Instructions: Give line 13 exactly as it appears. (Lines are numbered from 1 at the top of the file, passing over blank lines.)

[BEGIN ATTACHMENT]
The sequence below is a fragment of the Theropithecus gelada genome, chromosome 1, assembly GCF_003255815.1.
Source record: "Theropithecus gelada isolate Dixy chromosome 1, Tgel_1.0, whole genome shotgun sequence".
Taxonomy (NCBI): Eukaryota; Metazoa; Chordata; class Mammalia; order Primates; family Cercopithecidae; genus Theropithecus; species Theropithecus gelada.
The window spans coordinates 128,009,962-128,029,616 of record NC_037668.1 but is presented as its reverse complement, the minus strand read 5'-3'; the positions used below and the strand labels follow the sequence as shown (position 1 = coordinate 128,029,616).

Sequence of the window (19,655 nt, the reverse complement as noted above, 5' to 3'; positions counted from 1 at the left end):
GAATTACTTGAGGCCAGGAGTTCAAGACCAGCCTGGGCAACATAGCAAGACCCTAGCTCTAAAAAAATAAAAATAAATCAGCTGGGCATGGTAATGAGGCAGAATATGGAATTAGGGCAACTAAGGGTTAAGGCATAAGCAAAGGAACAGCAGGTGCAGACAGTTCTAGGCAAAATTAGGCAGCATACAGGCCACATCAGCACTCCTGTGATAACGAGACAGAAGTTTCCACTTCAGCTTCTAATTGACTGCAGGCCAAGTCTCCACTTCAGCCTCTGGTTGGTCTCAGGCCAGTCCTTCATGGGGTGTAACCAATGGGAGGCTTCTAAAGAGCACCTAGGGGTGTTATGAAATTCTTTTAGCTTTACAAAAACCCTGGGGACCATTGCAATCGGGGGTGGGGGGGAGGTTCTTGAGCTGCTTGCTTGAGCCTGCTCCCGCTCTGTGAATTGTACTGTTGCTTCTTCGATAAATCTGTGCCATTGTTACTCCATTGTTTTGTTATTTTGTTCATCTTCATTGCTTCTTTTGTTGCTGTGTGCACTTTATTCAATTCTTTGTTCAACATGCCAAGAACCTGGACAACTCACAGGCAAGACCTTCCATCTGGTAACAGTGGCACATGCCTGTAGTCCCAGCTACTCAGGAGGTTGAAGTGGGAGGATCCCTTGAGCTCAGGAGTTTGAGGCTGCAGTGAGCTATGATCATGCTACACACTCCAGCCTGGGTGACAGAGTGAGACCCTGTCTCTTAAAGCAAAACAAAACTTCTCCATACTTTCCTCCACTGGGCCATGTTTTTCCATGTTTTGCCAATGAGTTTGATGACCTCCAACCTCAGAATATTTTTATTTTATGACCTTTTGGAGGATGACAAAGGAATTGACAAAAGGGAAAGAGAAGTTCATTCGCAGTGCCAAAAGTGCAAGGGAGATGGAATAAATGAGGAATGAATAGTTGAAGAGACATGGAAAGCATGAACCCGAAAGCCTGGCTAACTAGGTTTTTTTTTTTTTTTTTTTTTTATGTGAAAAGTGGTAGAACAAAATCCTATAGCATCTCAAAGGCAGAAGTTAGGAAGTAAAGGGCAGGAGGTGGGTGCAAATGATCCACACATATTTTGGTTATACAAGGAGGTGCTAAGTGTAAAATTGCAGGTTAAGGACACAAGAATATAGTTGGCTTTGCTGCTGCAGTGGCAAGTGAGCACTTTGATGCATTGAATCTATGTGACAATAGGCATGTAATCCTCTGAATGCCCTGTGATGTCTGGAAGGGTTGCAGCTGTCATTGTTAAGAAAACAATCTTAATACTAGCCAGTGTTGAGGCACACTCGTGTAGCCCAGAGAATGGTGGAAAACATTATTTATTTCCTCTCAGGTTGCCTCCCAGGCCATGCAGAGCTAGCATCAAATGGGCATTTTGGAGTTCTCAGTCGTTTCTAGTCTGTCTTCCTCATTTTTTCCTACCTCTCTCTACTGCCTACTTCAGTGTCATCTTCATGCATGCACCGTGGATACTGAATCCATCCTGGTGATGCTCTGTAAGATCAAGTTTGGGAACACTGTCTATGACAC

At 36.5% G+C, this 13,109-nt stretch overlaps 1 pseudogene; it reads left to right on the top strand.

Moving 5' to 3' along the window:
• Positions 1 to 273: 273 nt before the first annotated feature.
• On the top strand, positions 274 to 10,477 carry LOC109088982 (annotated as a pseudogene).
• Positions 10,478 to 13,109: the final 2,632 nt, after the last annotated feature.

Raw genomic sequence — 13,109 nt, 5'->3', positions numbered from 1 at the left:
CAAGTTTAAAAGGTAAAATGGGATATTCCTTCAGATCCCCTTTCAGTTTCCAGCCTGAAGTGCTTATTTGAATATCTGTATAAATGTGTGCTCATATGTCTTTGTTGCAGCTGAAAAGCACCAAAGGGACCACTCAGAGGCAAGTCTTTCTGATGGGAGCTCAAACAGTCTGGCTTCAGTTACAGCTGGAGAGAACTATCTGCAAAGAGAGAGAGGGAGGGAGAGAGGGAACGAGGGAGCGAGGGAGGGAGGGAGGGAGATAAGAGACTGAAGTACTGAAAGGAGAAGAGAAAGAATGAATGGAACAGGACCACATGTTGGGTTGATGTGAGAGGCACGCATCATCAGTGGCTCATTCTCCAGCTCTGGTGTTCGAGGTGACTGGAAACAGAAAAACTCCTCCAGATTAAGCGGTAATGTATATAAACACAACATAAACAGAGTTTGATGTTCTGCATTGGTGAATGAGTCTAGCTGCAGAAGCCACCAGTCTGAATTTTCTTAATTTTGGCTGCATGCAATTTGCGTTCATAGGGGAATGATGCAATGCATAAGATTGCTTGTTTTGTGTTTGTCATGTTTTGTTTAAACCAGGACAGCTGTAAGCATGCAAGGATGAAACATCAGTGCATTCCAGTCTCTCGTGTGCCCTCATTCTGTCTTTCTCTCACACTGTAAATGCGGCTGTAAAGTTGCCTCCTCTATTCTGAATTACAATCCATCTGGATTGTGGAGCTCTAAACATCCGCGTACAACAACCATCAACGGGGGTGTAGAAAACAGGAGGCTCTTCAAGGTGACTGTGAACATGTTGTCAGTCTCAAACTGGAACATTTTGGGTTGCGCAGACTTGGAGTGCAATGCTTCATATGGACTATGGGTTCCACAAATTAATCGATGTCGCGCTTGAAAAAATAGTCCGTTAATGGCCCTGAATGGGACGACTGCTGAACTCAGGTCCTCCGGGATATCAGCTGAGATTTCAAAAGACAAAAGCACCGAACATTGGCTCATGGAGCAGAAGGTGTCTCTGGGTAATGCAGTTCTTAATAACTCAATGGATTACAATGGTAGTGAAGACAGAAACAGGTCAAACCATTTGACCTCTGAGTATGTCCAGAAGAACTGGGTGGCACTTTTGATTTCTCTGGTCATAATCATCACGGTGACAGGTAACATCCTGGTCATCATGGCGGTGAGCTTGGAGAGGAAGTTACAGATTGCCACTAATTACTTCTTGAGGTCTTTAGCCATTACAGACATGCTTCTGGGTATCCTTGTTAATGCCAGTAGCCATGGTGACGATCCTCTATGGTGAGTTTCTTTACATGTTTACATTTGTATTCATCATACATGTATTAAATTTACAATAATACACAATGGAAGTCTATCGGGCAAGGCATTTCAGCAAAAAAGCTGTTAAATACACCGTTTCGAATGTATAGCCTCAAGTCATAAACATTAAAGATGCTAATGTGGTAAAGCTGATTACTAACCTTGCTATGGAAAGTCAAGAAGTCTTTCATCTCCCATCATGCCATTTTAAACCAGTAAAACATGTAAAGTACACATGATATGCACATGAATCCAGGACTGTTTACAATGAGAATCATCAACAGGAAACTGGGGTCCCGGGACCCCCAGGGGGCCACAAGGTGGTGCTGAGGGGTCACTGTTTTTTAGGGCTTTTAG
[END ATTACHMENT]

CAAGTTTAAAAGGTAAAATGGGATATTCCTTCAGATCCCCTTTCAGTTTCCAGCCTGAAGTGCTTATTTGAATATCTGTATAAATGTGTGCTCATATGTCTTTGTTGCAGCTGAAAAGCACCAAAGGGACCACTCAGAGGCAAGTCTTTCTGATGGGAGCTCAAACAGTCTGGCTTCAGTTACAGCTGGAGAGAACTATCTGCAAAGAGAGAGAGGGAGGGAGAGAGGGAACGAGGGAGCGAGGGAGGGAGGGAGGGAGATAAGAGACTGAAGTACTGAAAGGAGAAGAGAAAGAATGAATGGAACAGGACCACATGTTGGGTTGATGTGAGAGGCACGCATCATCAGTGGCTCATTCTCCAGCTCTGGTGTTCGAGGTGACTGGAAACAGAAAAACTCCTCCAGATTAAGCGGTAATGTATATAAACACAACATAAACAGAGTTTGATGTTCTGCATTGGTGAATGAGTCTAGCTGCAGAAGCCACCAGTCTGAATTTTCTTAATTTTGGCTGCATGCAATTTGCGTTCATAGGGGAATGATGCAATGCATAAGATTGCTTGTTTTGTGTTTGTCATGTTTTGTTTAAACCAGGACAGCTGTAAGCATGCAAGGATGAAACATCAGTGCATTCCAGTCTCTCGTGTGCCCTCATTCTGTCTTTCTCTCACACTGTAAATGCGGCTGTAAAGTTGCCTCCTCTATTCTGAATTACAATCCATCTGGATTGTGGAGCTCTAAACATCCGCGTACAACAACCATCAACGGGGGTGTAGAAAACAGGAGGCTCTTCAAGGTGACTGTGAACATGTTGTCAGTCTCAAACTGGAACATTTTGGGTTGCGCAGACTTGGAGTGCAATGCTTCATATGGACTATGGGTTCCACAAATTAATCGATGTCGCGCTTGAAAAAATAGTCCGTTAATGGCCCTGAATGGGACGACTGCTGAACTCAGGTCCTCCGGGATATCAGCTGAGATTTCAAAAGACAAAAGCACCGAACATTGGCTCATGGAGCAGAAGGTGTCTCTGGGTAATGCAGTTCTTAATAACTCAATGGATTACAATGGTAGTGAAGACAGAAACAGGTCAAACCATTTGACCTCTGAGTATGTCCAGAAGAACTGGGTGGCACTTTTGATTTCTCTGGTCATAATCATCACGGTGACAGGTAACATCCTGGTCATCATGGCGGTGAGCTTGGAGAGGAAGTTACAGATTGCCACTAATTACTTCTTGAGGTCTTTAGCCATTACAGACATGCTTCTGGGTATCCTTGTTAATGCCAGTAGCCATGGTGACGATCCTCTATGGTGAGTTTCTTTACATGTTTACATTTGTATTCATCATACATGTATTAAATTTACAATAATACACAATGGAAGTCTATCGGGCAAGGCATTTCAGCAAAAAAGCTGTTAAATACACCGTTTCGAATGTATAGCCTCAAGTCATAAACATTAAAGATGCTAATGTGGTAAAGCTGATTACTAACCTTGCTATGGAAAGTCAAGAAGTCTTTCATCTCCCATCATGCCATTTTAAACCAGTAAAACATGTAAAGTACACATGATATGCACATGAATCCAGGACTGTTTACAATGAGAATCATCAACAGGAAACTGGGGTCCCGGGACCCCCAGGGGGCCACAAGGTGGTGCTGAGGGGTCACTGTTTTTTAGGGCTTTTAG